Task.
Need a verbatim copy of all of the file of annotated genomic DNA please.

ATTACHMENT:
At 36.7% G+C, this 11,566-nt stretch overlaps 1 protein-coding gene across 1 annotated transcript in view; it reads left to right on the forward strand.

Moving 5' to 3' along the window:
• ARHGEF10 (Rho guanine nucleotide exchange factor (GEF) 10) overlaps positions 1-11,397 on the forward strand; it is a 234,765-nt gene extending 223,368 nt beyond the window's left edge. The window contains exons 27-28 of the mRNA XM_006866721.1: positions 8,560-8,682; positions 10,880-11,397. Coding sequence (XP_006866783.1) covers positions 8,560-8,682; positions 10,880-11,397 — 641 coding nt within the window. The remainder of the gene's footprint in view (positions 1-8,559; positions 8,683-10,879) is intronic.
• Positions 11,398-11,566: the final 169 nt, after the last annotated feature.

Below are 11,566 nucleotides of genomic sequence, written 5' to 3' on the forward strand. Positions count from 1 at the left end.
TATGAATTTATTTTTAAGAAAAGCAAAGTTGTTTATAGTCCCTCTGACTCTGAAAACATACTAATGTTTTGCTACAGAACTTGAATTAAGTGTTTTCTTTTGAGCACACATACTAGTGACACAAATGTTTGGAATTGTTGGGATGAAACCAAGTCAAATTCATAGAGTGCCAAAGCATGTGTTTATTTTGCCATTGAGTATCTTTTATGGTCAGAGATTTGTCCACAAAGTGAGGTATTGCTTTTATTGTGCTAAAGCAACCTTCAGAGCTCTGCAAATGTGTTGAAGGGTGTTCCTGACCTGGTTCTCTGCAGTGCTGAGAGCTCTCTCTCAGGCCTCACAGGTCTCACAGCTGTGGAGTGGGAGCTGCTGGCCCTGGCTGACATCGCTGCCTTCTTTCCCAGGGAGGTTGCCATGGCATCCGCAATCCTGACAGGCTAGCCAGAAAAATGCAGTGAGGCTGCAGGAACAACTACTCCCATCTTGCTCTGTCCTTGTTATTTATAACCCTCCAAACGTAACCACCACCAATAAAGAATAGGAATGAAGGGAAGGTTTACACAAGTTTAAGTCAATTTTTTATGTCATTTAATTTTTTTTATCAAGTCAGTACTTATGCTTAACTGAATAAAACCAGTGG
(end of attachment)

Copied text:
At 36.7% G+C, this 11,566-nt stretch overlaps 1 protein-coding gene across 1 annotated transcript in view; it reads left to right on the forward strand.

Moving 5' to 3' along the window:
• ARHGEF10 (Rho guanine nucleotide exchange factor (GEF) 10) overlaps positions 1-11,397 on the forward strand; it is a 234,765-nt gene extending 223,368 nt beyond the window's left edge. The window contains exons 27-28 of the mRNA XM_006866721.1: positions 8,560-8,682; positions 10,880-11,397. Coding sequence (XP_006866783.1) covers positions 8,560-8,682; positions 10,880-11,397 — 641 coding nt within the window. The remainder of the gene's footprint in view (positions 1-8,559; positions 8,683-10,879) is intronic.
• Positions 11,398-11,566: the final 169 nt, after the last annotated feature.

Below are 11,566 nucleotides of genomic sequence, written 5' to 3' on the forward strand. Positions count from 1 at the left end.
TATGAATTTATTTTTAAGAAAAGCAAAGTTGTTTATAGTCCCTCTGACTCTGAAAACATACTAATGTTTTGCTACAGAACTTGAATTAAGTGTTTTCTTTTGAGCACACATACTAGTGACACAAATGTTTGGAATTGTTGGGATGAAACCAAGTCAAATTCATAGAGTGCCAAAGCATGTGTTTATTTTGCCATTGAGTATCTTTTATGGTCAGAGATTTGTCCACAAAGTGAGGTATTGCTTTTATTGTGCTAAAGCAACCTTCAGAGCTCTGCAAATGTGTTGAAGGGTGTTCCTGACCTGGTTCTCTGCAGTGCTGAGAGCTCTCTCTCAGGCCTCACAGGTCTCACAGCTGTGGAGTGGGAGCTGCTGGCCCTGGCTGACATCGCTGCCTTCTTTCCCAGGGAGGTTGCCATGGCATCCGCAATCCTGACAGGCTAGCCAGAAAAATGCAGTGAGGCTGCAGGAACAACTACTCCCATCTTGCTCTGTCCTTGTTATTTATAACCCTCCAAACGTAACCACCACCAATAAAGAATAGGAATGAAGGGAAGGTTTACACAAGTTTAAGTCAATTTTTTATGTCATTTAATTTTTTTTATCAAGTCAGTACTTATGCTTAACTGAATAAAACCAGTGG